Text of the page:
In some divorce cases, alimony is awarded. Alimony is often called spousal support, but they function in the same way: one spouse pays another spouse for either a temporary or indefinite amount of time to alleviate any financial hardship that could occur as a result of the divorce.
When alimony is awarded, though, the mere payment that is made or received is not the end of the transaction. The spouses need to stay organized and track their payments. Doing so has a few benefits. The first is that, come tax time, alimony payments can be deducted from the taxable income of the paying spouse and they must be included in the receiving spouse's taxable income.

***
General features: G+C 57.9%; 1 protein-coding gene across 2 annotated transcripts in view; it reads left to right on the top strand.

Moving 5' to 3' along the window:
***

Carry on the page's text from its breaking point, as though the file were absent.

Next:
Another benefit is that by tracking these payments and recording pertinent information, you can protect yourself in case you or your former spouse files a legal motion in regards to alimony.
So what information should you track? The amount of money paid and the check number is a good start. You will also want to track the address it was sent from and to. The bank account number, the bank itself, the date of the payment, and an actual copy of the check are all beneficial as well. If your alimony payments are not done by check and instead are done by cash, you and your former spouse should create a receipt that you both sign to formalize the transaction.
Source: FindLaw, "Alimony Guidelines: What Records to Keep Regarding Your Alimony," Accessed July 21, 2017